Can Glandular TB In Children Come Back?

Illustration of Can Glandular TB In Children Come Back?
Illustration: Can Glandular TB In Children Come Back? mountnittany.org

Dear Alodokter,

1 Answer:

Hi Mia,


Thank you for asking HealthReplies.com.

After receiving treatment and being declared cured, lumps that arise due to swollen lymph nodes in people with tuberculous lymphadenitis (glandular TB) do not generally disappear completely quickly. Often times, these bumps will last for months, even years. Therefore, to determine the status of recovery, it is not the size of the lump that is the benchmark, but clinical improvement as well as the results of supporting examinations, such as blood tests, X-rays, sputum tests, biopsy, and so on.


In some cases, glandular TB sufferers who have been declared cured can experience re-infection (relapse). This condition usually occurs in people with poor immune system, for example children, the elderly, people with HIV, people with malnutrition, people who take long-term steroid drugs, or also cancer patients who are undergoing chemotherapy to treat their cancer. Not only that, the potential for recurrence is also more likely if the risk factors for TB infection are not addressed, for example in children who have close contact with other TB sufferers. Maybe, this condition is happening to your child at this time.


However, you also need to know that a child's weight gain that is difficult to gain accompanied by fever cannot only be caused by glandular TB. Several other conditions can also cause your complaints, for example hyperthyroidism, autoimmune disorders, colitis, gastrointestinal infections, cancer, or other chronic infections.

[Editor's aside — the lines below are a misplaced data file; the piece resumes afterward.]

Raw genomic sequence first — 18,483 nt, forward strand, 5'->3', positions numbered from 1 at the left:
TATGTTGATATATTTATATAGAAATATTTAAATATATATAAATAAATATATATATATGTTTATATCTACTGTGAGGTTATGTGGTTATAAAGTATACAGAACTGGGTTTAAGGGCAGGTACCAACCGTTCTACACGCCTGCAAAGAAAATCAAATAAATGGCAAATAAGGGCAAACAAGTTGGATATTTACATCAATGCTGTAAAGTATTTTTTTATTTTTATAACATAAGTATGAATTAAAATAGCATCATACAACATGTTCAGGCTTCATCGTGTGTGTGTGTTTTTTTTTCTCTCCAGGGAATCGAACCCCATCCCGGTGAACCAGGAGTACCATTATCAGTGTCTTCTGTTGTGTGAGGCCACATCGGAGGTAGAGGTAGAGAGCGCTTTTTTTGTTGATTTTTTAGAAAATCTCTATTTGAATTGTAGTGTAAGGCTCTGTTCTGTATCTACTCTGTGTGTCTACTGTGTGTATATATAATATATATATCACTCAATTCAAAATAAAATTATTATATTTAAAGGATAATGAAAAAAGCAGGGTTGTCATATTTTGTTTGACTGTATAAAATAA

Therefore, you should not worry too much. Get your child checked directly to a doctor or pediatrician so that a more in-depth evaluation can be done regarding their complaint. Usually, the doctor will also recommend supporting investigations, such as blood tests, X-rays, thyroid function prints, ultrasound, and so on, to find out exactly what triggers your child's complaint. If indeed the TB gland recurs, then the doctor can return to providing OAT (anti-TB drug) therapy to deal with the complaint.


What you can do right now is:

Give your child healthy and nutrient-rich foods
Vary the daily diet, so that children's appetite increases and their nutritional needs are met
Give children lots of water
Alternate the child's mealtime by giving him healthy snacks, for example fruit, juice
Encourage children not to press or massage the lump on their neck excessively
If there are people around the child who show symptoms of TB disease, get them checked out so that they are treated immediately
If the child's body temperature rises above 37.5 degrees Celsius, you can give him the drug peracetamol to relieve the fever

Hope it helps ..

: by

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